From artists, to philosophers, to community leaders, and everything between—U.S. history is full of awe-inspiring Black figures. CBM’s Justice, Equity, Diversity, and Inclusion Council invites you to be intentional about recognizing and honoring Black Americans’ rich role in our history. It is also a time to discuss ways to address issues facing the Black community.

This year’s theme for Black History Month “Black Health and Wellness,” honors Black scholars and health care providers for their contributions to health-related knowledge and care. The theme is also a way to highlight the profound, race-based inequities in our healthcare systems—which trace back to slavery, through the Jim Crow era, and unfortunately persist today. Gaps in insurance coverage, unequal access to care, and systemic racism all contribute to disproportionately poor health outcomes. The particularly heavy burden of the COVID-19 pandemic on Black communities and health care professionals has highlighted these disparities and further underscored the need to make health equity a national conversation. To this end, the American Psychological Association launched the national #EquityFlattensTheCurve initiative, which focuses on advocating for structural and legislative changes across federal, state, and local levels. You can learn more about the initiative here: https://pages.apa.org/equity-flattens-the-curve/

In response to COVID-19, as well as the police killings of George Floyd and Breonna Taylor, mental health professionals have been having long overdue conversations about addressing racism in clinical practice. In DBT broadly, and at CBM in particular, we are having conversations about enhancing cultural responsiveness to Black and African American people. This includes moving beyond the focus on helping Black patients cope with racism using DBT skills, to putting the onus on White therapists to use DBT to dismantle racism through changing the beliefs and behaviors that perpetuate it. This represents a meaningful shift from complicit, quiet acceptance of racism, toward interrogating and actively working to change it. CBM is committed to continued education of our staff and engaging in conversations to consistently improve our delivery of culturally-appropriate therapy.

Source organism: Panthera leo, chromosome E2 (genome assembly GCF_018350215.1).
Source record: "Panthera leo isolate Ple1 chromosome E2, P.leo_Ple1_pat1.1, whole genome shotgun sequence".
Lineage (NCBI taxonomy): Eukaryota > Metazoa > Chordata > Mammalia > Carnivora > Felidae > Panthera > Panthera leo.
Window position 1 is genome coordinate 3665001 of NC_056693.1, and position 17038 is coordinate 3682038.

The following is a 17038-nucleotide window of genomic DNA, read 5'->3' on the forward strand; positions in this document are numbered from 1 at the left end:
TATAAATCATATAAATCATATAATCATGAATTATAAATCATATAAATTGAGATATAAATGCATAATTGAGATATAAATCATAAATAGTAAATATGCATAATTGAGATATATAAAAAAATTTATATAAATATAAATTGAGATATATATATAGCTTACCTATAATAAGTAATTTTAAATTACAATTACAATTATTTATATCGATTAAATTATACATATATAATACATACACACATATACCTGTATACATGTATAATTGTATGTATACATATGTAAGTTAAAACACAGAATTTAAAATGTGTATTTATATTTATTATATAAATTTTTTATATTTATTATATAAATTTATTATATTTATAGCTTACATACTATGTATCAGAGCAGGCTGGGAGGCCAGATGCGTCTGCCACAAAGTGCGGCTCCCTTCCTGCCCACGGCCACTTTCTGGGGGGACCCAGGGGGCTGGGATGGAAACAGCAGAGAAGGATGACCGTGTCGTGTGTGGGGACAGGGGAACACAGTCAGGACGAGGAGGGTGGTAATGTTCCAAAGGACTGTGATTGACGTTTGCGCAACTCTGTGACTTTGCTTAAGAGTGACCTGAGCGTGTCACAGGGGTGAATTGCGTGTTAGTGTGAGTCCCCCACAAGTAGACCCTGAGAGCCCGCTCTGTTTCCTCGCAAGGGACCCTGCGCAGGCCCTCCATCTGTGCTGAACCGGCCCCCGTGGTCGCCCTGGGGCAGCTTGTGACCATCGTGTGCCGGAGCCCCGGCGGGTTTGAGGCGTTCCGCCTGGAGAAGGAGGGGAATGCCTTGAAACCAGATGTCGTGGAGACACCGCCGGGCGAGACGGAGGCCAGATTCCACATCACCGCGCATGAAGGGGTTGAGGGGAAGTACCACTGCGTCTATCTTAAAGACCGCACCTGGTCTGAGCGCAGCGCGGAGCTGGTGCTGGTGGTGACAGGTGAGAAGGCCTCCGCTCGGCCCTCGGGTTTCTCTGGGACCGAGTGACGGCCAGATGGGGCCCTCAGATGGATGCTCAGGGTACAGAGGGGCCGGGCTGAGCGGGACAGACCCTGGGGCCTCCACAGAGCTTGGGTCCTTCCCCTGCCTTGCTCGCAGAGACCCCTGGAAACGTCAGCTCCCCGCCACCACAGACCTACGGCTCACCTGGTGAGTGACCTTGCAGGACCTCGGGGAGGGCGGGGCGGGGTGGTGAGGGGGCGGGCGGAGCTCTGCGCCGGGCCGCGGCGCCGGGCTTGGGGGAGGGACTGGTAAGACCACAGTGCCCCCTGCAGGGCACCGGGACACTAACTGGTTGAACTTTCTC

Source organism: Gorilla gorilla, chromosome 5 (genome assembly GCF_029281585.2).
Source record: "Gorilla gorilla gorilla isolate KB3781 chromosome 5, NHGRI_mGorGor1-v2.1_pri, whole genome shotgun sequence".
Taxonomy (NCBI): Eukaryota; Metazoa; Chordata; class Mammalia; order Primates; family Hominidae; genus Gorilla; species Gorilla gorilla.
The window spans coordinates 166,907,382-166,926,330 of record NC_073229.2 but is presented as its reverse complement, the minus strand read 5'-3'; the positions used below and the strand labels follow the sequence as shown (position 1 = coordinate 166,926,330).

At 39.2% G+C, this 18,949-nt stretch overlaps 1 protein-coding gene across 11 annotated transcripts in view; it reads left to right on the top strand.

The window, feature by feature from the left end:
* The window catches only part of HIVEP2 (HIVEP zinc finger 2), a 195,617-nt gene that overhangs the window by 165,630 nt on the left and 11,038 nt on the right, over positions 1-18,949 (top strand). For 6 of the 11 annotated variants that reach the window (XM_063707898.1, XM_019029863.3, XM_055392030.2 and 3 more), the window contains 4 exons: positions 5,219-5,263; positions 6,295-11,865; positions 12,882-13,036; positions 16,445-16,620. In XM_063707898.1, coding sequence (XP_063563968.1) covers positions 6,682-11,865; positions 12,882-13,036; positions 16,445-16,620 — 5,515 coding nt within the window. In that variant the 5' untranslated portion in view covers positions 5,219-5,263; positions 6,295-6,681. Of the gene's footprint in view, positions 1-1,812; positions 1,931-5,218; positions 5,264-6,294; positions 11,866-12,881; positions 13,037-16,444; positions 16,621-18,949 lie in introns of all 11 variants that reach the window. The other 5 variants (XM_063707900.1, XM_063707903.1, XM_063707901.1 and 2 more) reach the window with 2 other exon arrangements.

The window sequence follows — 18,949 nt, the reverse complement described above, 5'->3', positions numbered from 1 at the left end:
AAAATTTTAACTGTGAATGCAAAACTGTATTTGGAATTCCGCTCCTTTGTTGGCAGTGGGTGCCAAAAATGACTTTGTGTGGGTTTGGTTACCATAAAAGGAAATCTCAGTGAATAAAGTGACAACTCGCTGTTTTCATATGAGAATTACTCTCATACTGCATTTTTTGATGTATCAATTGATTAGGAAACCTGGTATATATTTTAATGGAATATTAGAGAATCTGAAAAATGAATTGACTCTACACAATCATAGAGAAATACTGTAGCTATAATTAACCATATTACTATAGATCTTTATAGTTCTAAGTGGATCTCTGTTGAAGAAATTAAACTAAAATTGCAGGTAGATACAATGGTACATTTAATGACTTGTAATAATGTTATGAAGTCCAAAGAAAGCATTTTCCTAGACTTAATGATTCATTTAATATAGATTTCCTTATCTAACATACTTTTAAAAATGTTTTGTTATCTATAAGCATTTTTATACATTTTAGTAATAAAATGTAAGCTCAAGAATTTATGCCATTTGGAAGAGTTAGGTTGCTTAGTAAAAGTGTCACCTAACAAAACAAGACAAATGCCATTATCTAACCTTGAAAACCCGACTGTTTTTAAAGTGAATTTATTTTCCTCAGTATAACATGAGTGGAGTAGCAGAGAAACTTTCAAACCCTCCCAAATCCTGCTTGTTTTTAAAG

If you are looking for ways to learn more about Black history and culture, there are opportunities in Milwaukee to do so!

America’s Black Holocaust Museum is hosting the grand re-opening of their onsite museum on February 25. According to their website, the organization “builds public awareness of the harmful legacies of slavery and Jim Crow in America and promotes racial repair, reconciliation, and healing.” You can also view online exhibits on their website: https://www.abhmuseum.org/

Milwaukee Film’s Black Lens program is marking Black History Month by focusing its February programming on a month-long agenda of films and events that “celebrate, honor, and elevate Black culture and traditions.” Learn more about the 30 films and numerous events (including a post-screening discussion at ABHM!) on their website: https://mkefilm.org/black-history-month-2022-milwaukee-film

Pierson, A., Arunagiri, V., & Bond, D. (2021, January 12). “You Didn’t Cause Racism, and You Have to Solve it Anyways”: Antiracist Adaptations to Dialectical Behavior Therapy (DBT) for White Therapists. https://doi.org/10.31219/osf.io/jbzq4